Pediatric acute lymphoblastic leukemia is curable without preventive cranial radiation

Jun 24, 2009

Childhood acute lymphoblastic leukemia (ALL) can be successfully treated using a carefully personalized chemotherapy regimen without cranial radiation, investigators at St. Jude Children's Research Hospital have found. Such radiation of the brain was once a standard ALL treatment to prevent recurrence of the leukemia in the central nervous system (CNS).

Despite radiation's success in treating ALL, it produces side effects that include second cancers, stunted growth, hormone imbalances and cognitive deficits. Optimized use of anticancer drugs, especially those instilled directly into the spinal fluid, have enabled clinicians to reduce radiation use, and only at highest risk for relapse have received cranial radiation.

Now, St. Jude researchers have established that radiation can be safely eliminated in all patients with the use of highly effective regimens. The investigators reported their findings in the June 25, 2009, issue of the .

"Cranial radiation was an invaluable treatment when it was introduced by St. Jude oncologists in the mid-1960s," said Ching-Hon Pui, M.D., chair of the St. Jude Department of Oncology and an American Cancer Society Professor. "It controlled CNS leukemia and boosted the cure rate for ALL from only 4 percent to 50 percent. But radiation's side effects led to the steady reduction of dosages and limited use to the highest-risk patients." According to Pui, the paper's lead author, about 20 percent of the approximately 3,400 cases of childhood ALL diagnosed in the U.S. each year are still treated with radiation. In some developing countries, radiation continues to be used in the majority of children with ALL.

"Over the years, St. Jude investigators have identified many important risk factors for CNS relapse and optimized chemotherapy treatment, leading to improved control of CNS relapse," Pui said. "Our success led us to believe that we could safely eliminate the use of cranial irradiation in all patients, and this study clearly demonstrates that to be true."

The study involved 498 patients treated for ALL at St. Jude and Cook Children's Medical Center in Fort Worth, Texas, between 2000 and 2007. The risk of relapse was determined by measurement of residual leukemia cells (so-called minimal residual disease) that were present after remission induction treatment. The measurement of minimal residual disease was used to modify therapy based on the level of disease detected. This measurement is the most important prognostic indicator, according to Dario Campana, M.D., Ph.D., vice chair for laboratory research in the St. Jude Department of Oncology and a co-author of the paper. "The combined use of immunological and molecular methods allows us to study 100 percent of the patients for levels of minimal residual disease, an unprecedented rate of success," Campana said.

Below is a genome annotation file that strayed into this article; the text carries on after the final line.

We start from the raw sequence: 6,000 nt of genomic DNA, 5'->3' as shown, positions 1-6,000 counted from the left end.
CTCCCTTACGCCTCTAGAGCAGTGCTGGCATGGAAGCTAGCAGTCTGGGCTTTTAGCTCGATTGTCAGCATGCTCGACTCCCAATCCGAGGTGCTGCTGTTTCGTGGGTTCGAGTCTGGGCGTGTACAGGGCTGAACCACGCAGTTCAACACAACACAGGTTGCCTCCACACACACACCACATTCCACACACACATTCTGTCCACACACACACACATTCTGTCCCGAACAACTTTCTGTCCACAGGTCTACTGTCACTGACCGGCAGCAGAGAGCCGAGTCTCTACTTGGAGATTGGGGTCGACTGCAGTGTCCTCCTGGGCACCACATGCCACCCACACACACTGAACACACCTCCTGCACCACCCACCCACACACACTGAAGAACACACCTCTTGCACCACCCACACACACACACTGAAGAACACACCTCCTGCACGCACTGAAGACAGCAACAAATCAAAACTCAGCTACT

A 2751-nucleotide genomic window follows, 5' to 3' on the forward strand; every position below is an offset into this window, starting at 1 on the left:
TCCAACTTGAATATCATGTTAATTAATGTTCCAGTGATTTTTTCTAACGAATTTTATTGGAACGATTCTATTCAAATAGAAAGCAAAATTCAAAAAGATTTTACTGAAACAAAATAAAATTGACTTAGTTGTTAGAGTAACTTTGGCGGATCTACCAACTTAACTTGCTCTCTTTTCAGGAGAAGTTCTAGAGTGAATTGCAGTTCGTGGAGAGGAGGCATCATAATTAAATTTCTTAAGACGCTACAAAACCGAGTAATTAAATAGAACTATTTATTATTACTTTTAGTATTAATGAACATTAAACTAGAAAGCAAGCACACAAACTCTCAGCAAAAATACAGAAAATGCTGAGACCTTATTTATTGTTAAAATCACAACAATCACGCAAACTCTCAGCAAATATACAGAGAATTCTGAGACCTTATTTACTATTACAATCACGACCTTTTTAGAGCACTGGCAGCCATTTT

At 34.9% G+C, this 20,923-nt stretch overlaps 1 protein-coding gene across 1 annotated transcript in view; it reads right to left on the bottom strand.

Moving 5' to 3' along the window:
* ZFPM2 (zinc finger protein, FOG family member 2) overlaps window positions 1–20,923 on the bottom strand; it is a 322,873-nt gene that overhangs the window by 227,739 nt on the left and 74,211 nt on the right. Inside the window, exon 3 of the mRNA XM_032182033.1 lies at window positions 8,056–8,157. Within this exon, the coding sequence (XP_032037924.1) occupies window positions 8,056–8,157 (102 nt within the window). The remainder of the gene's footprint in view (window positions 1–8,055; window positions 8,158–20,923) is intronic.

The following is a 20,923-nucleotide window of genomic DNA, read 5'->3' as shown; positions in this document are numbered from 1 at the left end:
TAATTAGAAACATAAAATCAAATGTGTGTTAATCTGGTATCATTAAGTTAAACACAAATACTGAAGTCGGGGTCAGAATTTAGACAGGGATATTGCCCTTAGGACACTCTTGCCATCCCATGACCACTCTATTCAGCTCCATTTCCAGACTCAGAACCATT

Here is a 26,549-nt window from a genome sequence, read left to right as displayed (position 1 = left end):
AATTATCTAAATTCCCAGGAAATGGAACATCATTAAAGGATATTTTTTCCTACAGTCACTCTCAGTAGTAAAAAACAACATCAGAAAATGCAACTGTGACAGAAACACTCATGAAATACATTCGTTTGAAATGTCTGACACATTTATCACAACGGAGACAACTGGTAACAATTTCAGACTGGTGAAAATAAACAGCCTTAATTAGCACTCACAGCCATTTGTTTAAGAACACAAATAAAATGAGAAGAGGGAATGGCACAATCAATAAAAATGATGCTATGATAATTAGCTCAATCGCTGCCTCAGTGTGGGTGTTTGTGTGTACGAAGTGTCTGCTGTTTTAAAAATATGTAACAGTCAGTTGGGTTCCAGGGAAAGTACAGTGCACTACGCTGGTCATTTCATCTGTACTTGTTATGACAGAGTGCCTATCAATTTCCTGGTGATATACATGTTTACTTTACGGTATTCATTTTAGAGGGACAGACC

St. Jude investigators applied personalized therapy based on molecular genetics of ALL, pharmacogenetic traits of patients and pharmacodynamic principles. "We prospectively determined the activity of drug-metabolizing enzymes of each patient and adjusted the dosage of chemotherapy accordingly," said Mary Relling, Pharm.D., chair of the St. Jude Department of Pharmaceutical Sciences and senior author of the paper. "Personalized therapy that we use avoids over- or under-treatment to maximize the cure rate while preventing excessive toxicity."

The researchers reported that this therapy produced a projected cure rate of 90 percent for all the patients, which is the best treatment result reported to date. This cure rate serves a benchmark for others in the field. To assess whether cranial irradiation would have made a difference in CNS relapse, they compared the outcomes of 71 patients whose leukemias would have qualified them for irradiation with the outcomes of 56 patients who had received such irradiation in the past. The researchers found that the 71 patients, in fact, had significantly better complete remission than the 56 patients who had been irradiated.

"The bottom line is that not only did we get outstanding treatment responses in these patients, many of whom would have otherwise received irradiation, but they will have a better quality of life because of the absence of its side effects," Pui said.

"In a way, these findings represent coming full circle," Dr. William Evans, St. Jude director and CEO and a co-author of the paper. "St. Jude was the first to introduce cranial radiation as a treatment strategy that advanced the cure of childhood ALL to 50 percent. Now, St. Jude is the first to show that we can successfully eliminate irradiation by optimizing chemotherapy."

Source: St. Jude Children's Research Hospital

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LuckyBrandon
not rated yet Jun 24, 2009
my son was actually a part of the researching of these chemotherapy's, and while i do have lawsuits pending against the hospital who treated my child (he is 4, and it was not St. Judes, one of their research partners) due to malpractice and such, I will say, he has not had to undergo one single instance of radiation therapy whatsoever in the 2 1/2 yrs of his chemo. He is also high risk ALL....



What they fail to mention here, is that whether using the old or "new" methods, the chance of relapse is 90% when a child udner the age of 5 or so gets ALL. There is then a 90% chance that the relapse will be fatal, no matter what treatment known so far is given.

This just reduces the possibility of other types of cancer being cause due to the radiation, and not the relapse in leukemia itself, which from what i am told by our sons army of doctors, is not effected by these chemo methods (it is a good point to mention however that radiation also did NOT prevent the relapse of leukemia..again, army of doctors)

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